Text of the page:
- 2014 - January - 27th -

Gaetz: Amendment shifts too much land to state control

By Jim Turner, The News Service of Florida

Florida voters will get to decide in November if funding for land conservation should be cemented into the state Constitution.

But don’t expect top lawmakers to support the proposed constitutional amendment, which will appear as Amendment No. 1 on the Nov. 4 ballot after getting final approval this week from the Florida Department of State.

Asked if he would support the amendment, House Speaker Will Weatherford, R-Wesley Chapel, said in an email Friday that “Legislating via constitutional amendments doesn’t work in California and it won’t work here!”

Meanwhile, Senate President Don Gaetz, R-Niceville, contends the amendment will shift too much land into state control.

Gaetz favors the Legislature being able to look at each transaction on its own rather than setting up “an eternal government land acquisition program,” Gaetz’ spokeswoman Katie Betta said.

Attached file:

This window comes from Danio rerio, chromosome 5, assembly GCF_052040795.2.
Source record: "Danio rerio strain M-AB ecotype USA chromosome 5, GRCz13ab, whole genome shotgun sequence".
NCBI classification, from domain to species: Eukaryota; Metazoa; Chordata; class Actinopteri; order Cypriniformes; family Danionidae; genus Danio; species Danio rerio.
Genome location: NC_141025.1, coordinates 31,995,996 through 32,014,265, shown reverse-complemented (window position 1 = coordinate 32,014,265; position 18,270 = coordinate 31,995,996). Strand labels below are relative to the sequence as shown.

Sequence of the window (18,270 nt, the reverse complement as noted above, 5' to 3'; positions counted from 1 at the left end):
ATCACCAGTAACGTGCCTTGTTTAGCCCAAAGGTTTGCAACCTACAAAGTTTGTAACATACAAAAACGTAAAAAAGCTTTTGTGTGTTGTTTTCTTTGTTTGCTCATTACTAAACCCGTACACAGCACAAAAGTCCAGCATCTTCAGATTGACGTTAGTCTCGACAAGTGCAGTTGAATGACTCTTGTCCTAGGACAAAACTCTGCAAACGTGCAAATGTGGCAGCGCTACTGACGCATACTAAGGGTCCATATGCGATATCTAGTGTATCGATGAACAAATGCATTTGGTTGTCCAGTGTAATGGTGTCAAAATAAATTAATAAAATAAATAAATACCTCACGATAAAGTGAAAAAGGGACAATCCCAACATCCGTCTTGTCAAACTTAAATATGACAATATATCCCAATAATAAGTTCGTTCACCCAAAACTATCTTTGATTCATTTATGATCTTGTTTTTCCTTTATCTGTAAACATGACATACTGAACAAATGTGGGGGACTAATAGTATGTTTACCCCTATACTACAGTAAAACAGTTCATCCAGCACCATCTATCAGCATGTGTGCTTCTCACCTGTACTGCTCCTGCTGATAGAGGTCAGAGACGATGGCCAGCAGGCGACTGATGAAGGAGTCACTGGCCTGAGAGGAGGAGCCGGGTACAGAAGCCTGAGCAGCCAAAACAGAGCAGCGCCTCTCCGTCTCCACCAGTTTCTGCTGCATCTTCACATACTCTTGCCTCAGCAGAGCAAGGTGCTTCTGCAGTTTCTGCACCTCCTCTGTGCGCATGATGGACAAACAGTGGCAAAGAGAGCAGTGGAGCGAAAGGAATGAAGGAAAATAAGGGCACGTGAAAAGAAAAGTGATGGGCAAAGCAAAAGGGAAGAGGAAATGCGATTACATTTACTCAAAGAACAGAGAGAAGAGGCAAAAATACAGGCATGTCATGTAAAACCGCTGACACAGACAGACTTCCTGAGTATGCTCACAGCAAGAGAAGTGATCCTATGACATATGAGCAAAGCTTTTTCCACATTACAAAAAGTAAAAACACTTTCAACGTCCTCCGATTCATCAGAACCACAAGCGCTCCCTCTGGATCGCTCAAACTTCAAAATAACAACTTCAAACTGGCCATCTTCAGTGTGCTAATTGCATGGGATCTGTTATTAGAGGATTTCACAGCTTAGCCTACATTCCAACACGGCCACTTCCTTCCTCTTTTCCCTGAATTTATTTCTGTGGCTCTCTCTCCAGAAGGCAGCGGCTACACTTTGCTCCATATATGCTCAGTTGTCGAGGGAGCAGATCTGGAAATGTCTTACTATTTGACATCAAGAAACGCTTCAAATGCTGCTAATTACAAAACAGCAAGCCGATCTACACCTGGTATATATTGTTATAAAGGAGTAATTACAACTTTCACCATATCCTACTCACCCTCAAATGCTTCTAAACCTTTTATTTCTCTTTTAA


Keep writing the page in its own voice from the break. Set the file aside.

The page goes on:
The proposed amendment, backed by a group called “Florida’s Water and Land Legacy, Inc.,” seeks to set aside 33 percent of the state’s documentary stamp tax revenues --- fees paid when real estate is sold --- for 20 years to acquire conservation and recreation lands, manage existing lands, protect lands that are critical for water supply and restore degraded natural systems.

The proposal could generate $10 billion over its life, the group said.

Will Abberger, the campaign chairman for Florida’s Water and Land Legacy Inc., said the intent of the amendment is to provide a dedicated and sustainable source of money to protect Florida’s water resources.

The amendment has been criticized by some legislators and business groups.

The idea for the amendment was spawned as funding diminished for the Florida Forever program. Florida Forever, which uses bonds backed with revenue from the documentary stamps, authorizes lawmakers to spend up to $300 million a year for preservation.

During the 2012 session, state lawmakers set aside $20 million for land conservation and established a surplus land-sale program within the state Department of Environmental Protection. The program was promoted as potentially generating up to $50 million. 

The final list of properties is expected to be released within a couple of weeks, but the revenue is not expected to reach the $50 million mark.

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